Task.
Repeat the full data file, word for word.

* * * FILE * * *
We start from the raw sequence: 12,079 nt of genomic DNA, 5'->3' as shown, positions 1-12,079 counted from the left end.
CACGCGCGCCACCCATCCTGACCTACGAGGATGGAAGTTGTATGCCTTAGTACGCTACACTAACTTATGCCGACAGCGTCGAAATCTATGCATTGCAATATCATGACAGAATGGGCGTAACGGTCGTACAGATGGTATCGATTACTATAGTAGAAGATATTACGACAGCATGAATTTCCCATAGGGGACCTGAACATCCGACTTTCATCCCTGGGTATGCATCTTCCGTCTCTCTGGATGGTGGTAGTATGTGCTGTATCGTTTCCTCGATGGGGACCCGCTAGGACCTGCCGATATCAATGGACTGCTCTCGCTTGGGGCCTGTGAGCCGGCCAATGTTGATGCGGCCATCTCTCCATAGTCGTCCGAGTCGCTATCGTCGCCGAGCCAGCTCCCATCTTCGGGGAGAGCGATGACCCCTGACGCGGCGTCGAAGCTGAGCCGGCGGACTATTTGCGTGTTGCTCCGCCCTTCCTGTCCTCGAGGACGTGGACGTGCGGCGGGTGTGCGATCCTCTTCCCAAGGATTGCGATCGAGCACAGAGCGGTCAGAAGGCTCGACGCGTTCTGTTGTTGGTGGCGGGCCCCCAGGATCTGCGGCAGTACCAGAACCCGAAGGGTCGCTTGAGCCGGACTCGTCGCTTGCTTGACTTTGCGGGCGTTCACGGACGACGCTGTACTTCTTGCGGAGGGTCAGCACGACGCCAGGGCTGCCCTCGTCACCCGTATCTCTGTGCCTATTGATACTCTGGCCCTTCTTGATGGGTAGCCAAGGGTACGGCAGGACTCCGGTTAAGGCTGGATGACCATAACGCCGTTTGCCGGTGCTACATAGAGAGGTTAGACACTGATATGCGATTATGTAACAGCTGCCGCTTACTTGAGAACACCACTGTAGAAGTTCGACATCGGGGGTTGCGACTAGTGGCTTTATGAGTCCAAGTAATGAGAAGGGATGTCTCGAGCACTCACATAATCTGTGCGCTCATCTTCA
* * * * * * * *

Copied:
We start from the raw sequence: 12,079 nt of genomic DNA, 5'->3' as shown, positions 1-12,079 counted from the left end.
CACGCGCGCCACCCATCCTGACCTACGAGGATGGAAGTTGTATGCCTTAGTACGCTACACTAACTTATGCCGACAGCGTCGAAATCTATGCATTGCAATATCATGACAGAATGGGCGTAACGGTCGTACAGATGGTATCGATTACTATAGTAGAAGATATTACGACAGCATGAATTTCCCATAGGGGACCTGAACATCCGACTTTCATCCCTGGGTATGCATCTTCCGTCTCTCTGGATGGTGGTAGTATGTGCTGTATCGTTTCCTCGATGGGGACCCGCTAGGACCTGCCGATATCAATGGACTGCTCTCGCTTGGGGCCTGTGAGCCGGCCAATGTTGATGCGGCCATCTCTCCATAGTCGTCCGAGTCGCTATCGTCGCCGAGCCAGCTCCCATCTTCGGGGAGAGCGATGACCCCTGACGCGGCGTCGAAGCTGAGCCGGCGGACTATTTGCGTGTTGCTCCGCCCTTCCTGTCCTCGAGGACGTGGACGTGCGGCGGGTGTGCGATCCTCTTCCCAAGGATTGCGATCGAGCACAGAGCGGTCAGAAGGCTCGACGCGTTCTGTTGTTGGTGGCGGGCCCCCAGGATCTGCGGCAGTACCAGAACCCGAAGGGTCGCTTGAGCCGGACTCGTCGCTTGCTTGACTTTGCGGGCGTTCACGGACGACGCTGTACTTCTTGCGGAGGGTCAGCACGACGCCAGGGCTGCCCTCGTCACCCGTATCTCTGTGCCTATTGATACTCTGGCCCTTCTTGATGGGTAGCCAAGGGTACGGCAGGACTCCGGTTAAGGCTGGATGACCATAACGCCGTTTGCCGGTGCTACATAGAGAGGTTAGACACTGATATGCGATTATGTAACAGCTGCCGCTTACTTGAGAACACCACTGTAGAAGTTCGACATCGGGGGTTGCGACTAGTGGCTTTATGAGTCCAAGTAATGAGAAGGGATGTCTCGAGCACTCACATAATCTGTGCGCTCATCTTCA